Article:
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Lana Plantae Yarns

Helen Sahadi

On a very hot and humid, sunny day in July, we found Marcia MacDonald doing what she loves - naturally dyeing yarn.

Marcia lives in Buxton, in a lovely old Maine farmhouse which she and her husband are restoring, with hope that these renovations will result in a designated studio space for Marcia. There is a barn for a flock of sheep and alpacas, which at the moment is about 25 animals.  The grounds are scattered with multiple dye gardens, with new garden ideas planned.  It is a challenge to keep up with all the work that this lifestyle requires, but as a team, they do it!

Marcia has been dyeing yarn for about 20 years. She had a plant background, and when she and her husband bought their farm, she became intrigued with the idea of dyeing wool with the plants she grew.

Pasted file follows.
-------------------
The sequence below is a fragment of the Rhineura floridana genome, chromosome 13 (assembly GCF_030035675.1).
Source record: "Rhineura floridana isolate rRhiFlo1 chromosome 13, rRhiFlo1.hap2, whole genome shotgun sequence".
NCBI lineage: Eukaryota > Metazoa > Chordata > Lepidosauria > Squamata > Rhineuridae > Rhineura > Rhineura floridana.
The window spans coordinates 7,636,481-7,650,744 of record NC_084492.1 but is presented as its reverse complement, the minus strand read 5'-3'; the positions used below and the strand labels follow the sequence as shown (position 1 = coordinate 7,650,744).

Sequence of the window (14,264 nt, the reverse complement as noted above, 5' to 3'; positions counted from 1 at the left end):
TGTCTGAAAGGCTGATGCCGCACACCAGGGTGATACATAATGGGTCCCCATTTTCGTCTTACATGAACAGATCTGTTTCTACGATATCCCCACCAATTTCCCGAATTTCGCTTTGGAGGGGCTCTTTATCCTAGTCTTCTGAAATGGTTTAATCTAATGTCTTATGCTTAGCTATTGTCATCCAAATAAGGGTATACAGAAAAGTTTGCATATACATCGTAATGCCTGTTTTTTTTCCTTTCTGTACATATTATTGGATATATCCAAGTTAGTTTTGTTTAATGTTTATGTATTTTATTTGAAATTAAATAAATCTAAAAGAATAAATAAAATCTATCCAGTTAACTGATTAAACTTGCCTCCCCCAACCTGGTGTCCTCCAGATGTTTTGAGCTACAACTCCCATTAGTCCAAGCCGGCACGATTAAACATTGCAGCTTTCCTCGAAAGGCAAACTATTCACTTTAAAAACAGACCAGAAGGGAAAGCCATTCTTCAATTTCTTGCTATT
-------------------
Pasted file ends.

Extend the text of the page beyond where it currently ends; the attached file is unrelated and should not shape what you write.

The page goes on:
The yarn that Lana Plantae offers for sale is wool from their farm and other small regional farms. Since a lot of the world's yarn is milled overseas where harsh chemicals are often used to clean and soften the fibers, Marcia's goal was to minimally process their hand picked fleeces using a gentle, certified organic wash, and dye the yarn by using plants and insects that create lasting color without damaging the environment. (Some chemically produced dyes can be derived from coal tar and manufactured in factories that pollute air and water.) The result is, simply, a wool that feels like wool. The colors are vibrant but never garish; the natural colors all work very well together.

We hope to carry some of Lana Plantae's yarn on the Fiber of Maine website and in our brick and mortar shop Heavenly Yarns in the near future.  At the very least, we hope to send it to our subscribers, paired with a pattern.  In the meantime, their yarn is available on Etsy, and they will be at the Common Ground Country Fair in Unity in September and New York Sheep and Wool in Rhinebeck in October.  You can also follow them on Facebook and Instagram.


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